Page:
In this Sunday’s gospel, we reflect on the familiar story of Mary and Martha. Mary is often equated with the contemplative lifeand Martha with the active life. In this particular context, Jesus reveals that Mary made the better choice, but it was a choice for a specific moment, place, and circumstance. Jesus is reminding us that our choices do matter. But Jesus is not necessarily saying that sitting and listeningis better than being active and busy. While we might distinguish between the choices of Mary and Martha, there is another more important theme: the gift of presence. Both Mary and Martha represent two ways of being present. Both ways are necessary, faithful and holy. There is not simply one choice that is to be made forever and always. We are asked this Sunday to be a faith community that must discern what God is inviting us to do in each moment and situation. What is the one thing needed in this time, this place, these circumstances?
The story of Mary and Martha is a reflection about the choices we make every day. We are always making choices.I wonder how many choices we make every day? Sometimes we may choose unconsciously, sometimes quickly and easily, and other times with great deliberation and struggle. Some choices are insignificant, forgotten in a moment or by the next day. But other choices have far greater meaning and significance. The consequences of our choices can be long lasting and life changing. Our daily choices ultimately shape the person that we become. They establish in us patterns, behaviors and habitsof how we see and act, the words we speak, and the ways we relate to one another. Our choices set a trajectory for our lives. Our choices do make a difference in us and in the lives of others.
Too often we equate the choices we make, and their subsequent approval or rejection, with our goodness, our worthiness, our acceptableness, our faithfulness, our lovable-ness. That’s what most spiritual reflections have done with the story of Mary and Martha. But change the setting and Martha’s choice may have been the better one. We can see that in Jesus’ own life. Sometimes he went off by himself to be alone, silent, still, to pray, to sit and listen, and to be present to his Father. At those times he was more like Mary. Other times Jesus was active, on the move, in the midst of people, and busy teaching, healing, feeding 5000. On those days he was more like Martha.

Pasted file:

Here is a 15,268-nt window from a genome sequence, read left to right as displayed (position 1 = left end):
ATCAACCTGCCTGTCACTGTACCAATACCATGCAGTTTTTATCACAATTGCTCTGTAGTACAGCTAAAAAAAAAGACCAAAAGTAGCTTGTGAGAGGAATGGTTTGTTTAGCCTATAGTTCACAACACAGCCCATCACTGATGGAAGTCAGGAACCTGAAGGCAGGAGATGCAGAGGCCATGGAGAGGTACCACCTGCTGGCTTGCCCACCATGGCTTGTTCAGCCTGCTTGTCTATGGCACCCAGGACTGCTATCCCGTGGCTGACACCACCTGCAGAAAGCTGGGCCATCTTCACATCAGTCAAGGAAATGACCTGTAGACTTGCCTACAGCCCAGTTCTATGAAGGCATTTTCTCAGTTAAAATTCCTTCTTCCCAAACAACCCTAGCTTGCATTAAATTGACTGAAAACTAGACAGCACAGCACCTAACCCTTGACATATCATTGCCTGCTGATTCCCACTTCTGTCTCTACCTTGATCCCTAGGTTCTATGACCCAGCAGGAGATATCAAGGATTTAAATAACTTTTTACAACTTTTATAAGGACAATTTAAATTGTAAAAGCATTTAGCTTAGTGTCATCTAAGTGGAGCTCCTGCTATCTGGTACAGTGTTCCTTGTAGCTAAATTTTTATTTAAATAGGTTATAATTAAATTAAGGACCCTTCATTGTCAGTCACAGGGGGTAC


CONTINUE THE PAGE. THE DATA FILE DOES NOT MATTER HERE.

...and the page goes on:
When we reflect on some of our choices, we may be certain that it was the right choice to be made in that moment. If I had to do it all again, I would make the same choice, and do so with the same thanksgiving and gratitude. But there have also been times when I made what I thought was the right choice, but now I see that there was a better choice to have been made. I would do things differently if I had the chance to choose again. I suspect most of us could say the same thing. This weekend’s gospel reminds us that every day we are called to a deeper awareness of the connection between our relationship with Christ and our choices. With Christ comes a new way of choosing. When we can reconnect with our higher self, our heart, and with God, take responsibility for what is going on in our life, and for our own behaviors (patterns and fears), we will change our life and the life of others and be well on the way to finding a new joy!
Some days our choices may mean sitting quietly and listening to the heartbeat of God within us, reading and studying, watching a sunset with our spouse, or praying for the needs of the greater world. Other days, it may mean speaking words of hope and encouragement to another, offering actions of compassion and hospitality, seeking forgiveness and making amends, or just spending quality time with another. We are reminded by Christ that we must each choose our way into life, love, relationships, faith, and even salvation, and that our choices do matter. Choose the better part! But there will be another choice to be made after that, and another one after that one. Either way we must choose. Let us take a moment and reflect on our relationship with Christ and the choices we make.
What is the one thing needed that will keep us awake, aware, open, receptive, and present to Christ?
What is the one thing we need to do right now, in this moment, just for now?
What is the better part given our particular situation?
How do we be present, show up, to the divine presence that is already and always before us?
What patterns are going on in our life that are interfering with and blocking our joy?
O God, help me to choose rightly—and to choose the right way. Help me not necessarily to choose what I want to do, but what you want me to do. Grant that I may not be swayed solely by fear or by hope of gain, by selfish love of ease or comfort or by personal ambition, by the desire to escape or by longing for prestige. Help me today in humble obedience to say to you, “Lord, what will you have me to do?” and then await your guidance, and accept your will. Amen.